Construction documents were prepared by our consultants, Quentin Hampton and Associates, in consultation with city staff, and local contractors that specialize in this type of concrete rehabilitation work.  Bids for construction of these improvements were publicly advertised and three bids (including one “no bid”) were opened on April 11, 2006.  It was later clarified at a meeting with the apparent low bidder, Dallas 1, that they had bid an unapproved alternate material.  Subsequently Dallas 1 has provided documentation to withdraw their bid.


City Purchasing Procedures, Section 2-266 determination of lowest and best bidder, states, “In determining the lowest and best responsible bidder, in addition to price, there will be considered the ability, capacity, and the skill of the bidder to perform the contract.”  Consequently, staff have found Dallas’ bid to be non-responsive.  Therefore, both staff and our consultants recommend that we award the bid to the lowest responsive, responsible bidder, DMS Environmental. 


Page 3

Staff requests Council’s approval in awarding this contract to DMS Environmental in the amount of $99,100.  Funding for this project is currently available in the Sewer Plant Replacement Project #SSP002.


Item 12 -        Bid Award – Hunting Lease



Bids were solicited for the hunting rights on app. 12,000 acres of City and County owned property located within the Central Recharge Wellfield area.   The current lease holder, Smokey Hunt Club was the sole responsive bidder at a bid price of $12.54 per acre.


Prior to the award of bid, the City of Daytona Beach requested that all property jointly owned by the City of Port Orange and Daytona Beach be excluded from the hunting lease.    This lowers the amount of leased property to app. 10,700 acres.    Should a division of the jointly owned property with Daytona Beach be completed, additional acreage can be added to this lease agreement.


Smokey Hunt Club has been a long standing lease holder on this property and has demonstrated a competent and reliable use of the property.   The current bid allows for annual renewal of the lease with a CPI increase each year.


Staff recommends approval and award of bid to Smokey Hunt Club with the first year lease being $134,178.00, as the sole responsive, responsible bidder and authorize the Mayor and City Manager to execute contract documents on behalf of the City.


City Manager’s Comments:  We have provided the City of Daytona Beach with a copy of a map showing the properties jointly owned.  The two City Managers met recently.  It was agreed that the best way to divide the properties would be for each City to receive one half of the properties jointly owned.  Under provisions of the agreement, the City of Port Orange will receive half of the property located north of Interstate 4 and half of the property located south of Interstate 4.   The City of Daytona Beach would own one half of the property located north of Interstate 4 and one half of the property located south of Interstate 4.  In a few weeks, the two managers will meet to work out a recommendation to the two governing bodies.



Page 4

Item 13 -        City Cost Participation Request for Royal Palm III


The developer of Royal Palm, Winston-James Construction, Inc., and his engineer, Zev Cohen and Associates, have recently modified their utility system design in conjunction with their project at the City’s request in order to interconnect their existing water and reclaimed water systems with Crane Lakes to the south.  These system upsizings are specifically outlined as being eligible for City Cost participation under the general guidelines of Chapter 11 of the LDC.  These proposed improvements will reinforce utility systems for future developments to the west.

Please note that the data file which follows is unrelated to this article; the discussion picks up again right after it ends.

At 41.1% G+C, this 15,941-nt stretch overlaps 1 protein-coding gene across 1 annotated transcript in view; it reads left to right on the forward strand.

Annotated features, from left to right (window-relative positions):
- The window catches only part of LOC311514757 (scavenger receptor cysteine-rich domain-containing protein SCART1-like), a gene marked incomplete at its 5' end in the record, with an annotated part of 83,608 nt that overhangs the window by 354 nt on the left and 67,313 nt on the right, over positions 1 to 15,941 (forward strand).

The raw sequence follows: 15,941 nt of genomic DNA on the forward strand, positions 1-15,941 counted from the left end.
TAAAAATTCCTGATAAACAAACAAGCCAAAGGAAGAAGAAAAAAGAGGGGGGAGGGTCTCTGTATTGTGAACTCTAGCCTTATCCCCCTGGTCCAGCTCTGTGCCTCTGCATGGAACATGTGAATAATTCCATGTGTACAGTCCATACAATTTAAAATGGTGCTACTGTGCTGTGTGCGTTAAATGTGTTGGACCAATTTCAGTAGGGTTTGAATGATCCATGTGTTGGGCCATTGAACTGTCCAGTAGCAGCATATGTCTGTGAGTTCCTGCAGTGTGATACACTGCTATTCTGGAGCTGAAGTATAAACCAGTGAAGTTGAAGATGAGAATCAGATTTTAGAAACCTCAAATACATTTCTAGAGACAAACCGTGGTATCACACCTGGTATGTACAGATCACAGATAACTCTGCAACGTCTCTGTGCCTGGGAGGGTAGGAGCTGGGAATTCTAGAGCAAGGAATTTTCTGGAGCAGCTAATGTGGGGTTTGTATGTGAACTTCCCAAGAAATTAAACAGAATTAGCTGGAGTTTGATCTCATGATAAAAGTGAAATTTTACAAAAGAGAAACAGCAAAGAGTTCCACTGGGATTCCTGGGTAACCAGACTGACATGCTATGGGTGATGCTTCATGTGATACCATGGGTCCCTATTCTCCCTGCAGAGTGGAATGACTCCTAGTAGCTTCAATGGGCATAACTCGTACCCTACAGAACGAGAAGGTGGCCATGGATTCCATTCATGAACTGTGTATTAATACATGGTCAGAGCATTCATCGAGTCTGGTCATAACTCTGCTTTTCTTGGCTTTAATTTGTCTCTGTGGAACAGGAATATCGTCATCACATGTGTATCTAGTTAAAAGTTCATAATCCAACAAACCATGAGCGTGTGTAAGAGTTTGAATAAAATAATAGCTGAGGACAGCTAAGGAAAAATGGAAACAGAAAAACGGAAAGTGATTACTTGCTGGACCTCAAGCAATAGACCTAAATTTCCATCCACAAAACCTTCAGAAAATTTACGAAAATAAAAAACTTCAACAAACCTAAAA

An engineering cost estimate prepared by Zev Cohen and Associates supports the requested amount.  We have determined that this funding request is fair and reasonable when compared with current industry standards.  Staff recommends approval of this funding request.  Funding for these improvements is currently available in the City Cost Participation Project No. UCP001.


Staff recommends that Council approve City Cost participation in an amount not to exceed $63,897 for water main and reclaimed water main upsizing in Royal Palm Phase III to the firm of Winston-James Construction, Inc.


Item 14 -        Riverwalk Property Exchange Values


The Memorandum of Understanding established a process of exchange of properties between the City of Port Orange and the Master Developer.  In the agreement, lands were to be appraised in 2005.  In fact, the properties were appraised at that time.  Cooksey provided the real estate appraisal for the properties owned by Port Orange and properties owned or controlled by the Master Developer.   This includes all properties that will be involved in the exchange agreement that were acquired prior to May, 2005.  Properties acquired after May, 2005 by both the City and Master Developer will be exchanged in accordance with the Development Agreement.  Those details are still being worked on by both parties.  We are attempting to complete the Capital Facilities Agreement by the end of May.  We are hoping to get the Capital Facilities Agreement to the Council and CRA in late May/early June.  The Capital Facilities Agreement is a key document since it outlines in detail the duties and responsibilities of each party related to the construction of infrastructure and related items.  Concurrently, we are working on the Comprehensive Plan Amendment and the Zoning Ordinance.  We anticipate the Comprehensive Plan Amendment adoption to be in front of the Planning Commission in late May and to the City Council in June.  We anticipate the Zoning Ordinance to track soon thereafter.